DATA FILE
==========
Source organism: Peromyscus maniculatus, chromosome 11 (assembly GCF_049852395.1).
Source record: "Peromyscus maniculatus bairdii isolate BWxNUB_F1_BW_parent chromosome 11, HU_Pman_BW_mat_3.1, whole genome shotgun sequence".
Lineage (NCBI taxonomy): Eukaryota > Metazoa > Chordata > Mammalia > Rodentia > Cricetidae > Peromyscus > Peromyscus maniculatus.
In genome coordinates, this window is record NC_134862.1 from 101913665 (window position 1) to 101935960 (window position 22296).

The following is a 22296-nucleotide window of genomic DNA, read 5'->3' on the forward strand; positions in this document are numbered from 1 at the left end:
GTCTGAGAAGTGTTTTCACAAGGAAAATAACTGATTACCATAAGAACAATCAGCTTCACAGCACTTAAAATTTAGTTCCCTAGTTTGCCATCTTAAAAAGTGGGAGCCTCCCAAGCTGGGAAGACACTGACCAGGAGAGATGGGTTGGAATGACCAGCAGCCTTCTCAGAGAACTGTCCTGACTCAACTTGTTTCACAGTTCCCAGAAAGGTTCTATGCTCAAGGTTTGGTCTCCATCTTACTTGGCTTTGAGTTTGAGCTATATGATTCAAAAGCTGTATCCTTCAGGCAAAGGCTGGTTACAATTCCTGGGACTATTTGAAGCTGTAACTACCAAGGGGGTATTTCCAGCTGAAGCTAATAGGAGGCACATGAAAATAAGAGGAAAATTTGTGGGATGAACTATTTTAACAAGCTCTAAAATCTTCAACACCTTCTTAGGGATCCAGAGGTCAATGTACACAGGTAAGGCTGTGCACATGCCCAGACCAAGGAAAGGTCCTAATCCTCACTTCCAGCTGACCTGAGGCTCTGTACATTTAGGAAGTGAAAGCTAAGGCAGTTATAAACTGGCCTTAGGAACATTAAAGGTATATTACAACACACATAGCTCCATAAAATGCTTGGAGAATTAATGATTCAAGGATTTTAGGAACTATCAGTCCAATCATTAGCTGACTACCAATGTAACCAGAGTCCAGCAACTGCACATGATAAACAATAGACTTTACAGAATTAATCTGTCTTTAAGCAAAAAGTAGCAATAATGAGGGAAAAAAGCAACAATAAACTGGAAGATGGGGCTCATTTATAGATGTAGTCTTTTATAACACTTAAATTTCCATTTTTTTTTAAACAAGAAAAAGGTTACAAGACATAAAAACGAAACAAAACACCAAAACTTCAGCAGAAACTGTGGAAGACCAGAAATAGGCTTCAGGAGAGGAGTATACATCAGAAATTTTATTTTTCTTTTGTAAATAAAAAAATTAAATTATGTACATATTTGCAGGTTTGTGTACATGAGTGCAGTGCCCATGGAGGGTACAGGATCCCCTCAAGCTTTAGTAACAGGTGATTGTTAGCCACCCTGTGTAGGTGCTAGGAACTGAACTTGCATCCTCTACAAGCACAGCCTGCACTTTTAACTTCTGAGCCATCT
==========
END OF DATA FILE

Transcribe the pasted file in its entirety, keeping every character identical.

Source organism: Peromyscus maniculatus, chromosome 11 (assembly GCF_049852395.1).
Source record: "Peromyscus maniculatus bairdii isolate BWxNUB_F1_BW_parent chromosome 11, HU_Pman_BW_mat_3.1, whole genome shotgun sequence".
Lineage (NCBI taxonomy): Eukaryota > Metazoa > Chordata > Mammalia > Rodentia > Cricetidae > Peromyscus > Peromyscus maniculatus.
In genome coordinates, this window is record NC_134862.1 from 101913665 (window position 1) to 101935960 (window position 22296).

The following is a 22296-nucleotide window of genomic DNA, read 5'->3' on the forward strand; positions in this document are numbered from 1 at the left end:
GTCTGAGAAGTGTTTTCACAAGGAAAATAACTGATTACCATAAGAACAATCAGCTTCACAGCACTTAAAATTTAGTTCCCTAGTTTGCCATCTTAAAAAGTGGGAGCCTCCCAAGCTGGGAAGACACTGACCAGGAGAGATGGGTTGGAATGACCAGCAGCCTTCTCAGAGAACTGTCCTGACTCAACTTGTTTCACAGTTCCCAGAAAGGTTCTATGCTCAAGGTTTGGTCTCCATCTTACTTGGCTTTGAGTTTGAGCTATATGATTCAAAAGCTGTATCCTTCAGGCAAAGGCTGGTTACAATTCCTGGGACTATTTGAAGCTGTAACTACCAAGGGGGTATTTCCAGCTGAAGCTAATAGGAGGCACATGAAAATAAGAGGAAAATTTGTGGGATGAACTATTTTAACAAGCTCTAAAATCTTCAACACCTTCTTAGGGATCCAGAGGTCAATGTACACAGGTAAGGCTGTGCACATGCCCAGACCAAGGAAAGGTCCTAATCCTCACTTCCAGCTGACCTGAGGCTCTGTACATTTAGGAAGTGAAAGCTAAGGCAGTTATAAACTGGCCTTAGGAACATTAAAGGTATATTACAACACACATAGCTCCATAAAATGCTTGGAGAATTAATGATTCAAGGATTTTAGGAACTATCAGTCCAATCATTAGCTGACTACCAATGTAACCAGAGTCCAGCAACTGCACATGATAAACAATAGACTTTACAGAATTAATCTGTCTTTAAGCAAAAAGTAGCAATAATGAGGGAAAAAAGCAACAATAAACTGGAAGATGGGGCTCATTTATAGATGTAGTCTTTTATAACACTTAAATTTCCATTTTTTTTTAAACAAGAAAAAGGTTACAAGACATAAAAACGAAACAAAACACCAAAACTTCAGCAGAAACTGTGGAAGACCAGAAATAGGCTTCAGGAGAGGAGTATACATCAGAAATTTTATTTTTCTTTTGTAAATAAAAAAATTAAATTATGTACATATTTGCAGGTTTGTGTACATGAGTGCAGTGCCCATGGAGGGTACAGGATCCCCTCAAGCTTTAGTAACAGGTGATTGTTAGCCACCCTGTGTAGGTGCTAGGAACTGAACTTGCATCCTCTACAAGCACAGCCTGCACTTTTAACTTCTGAGCCATCT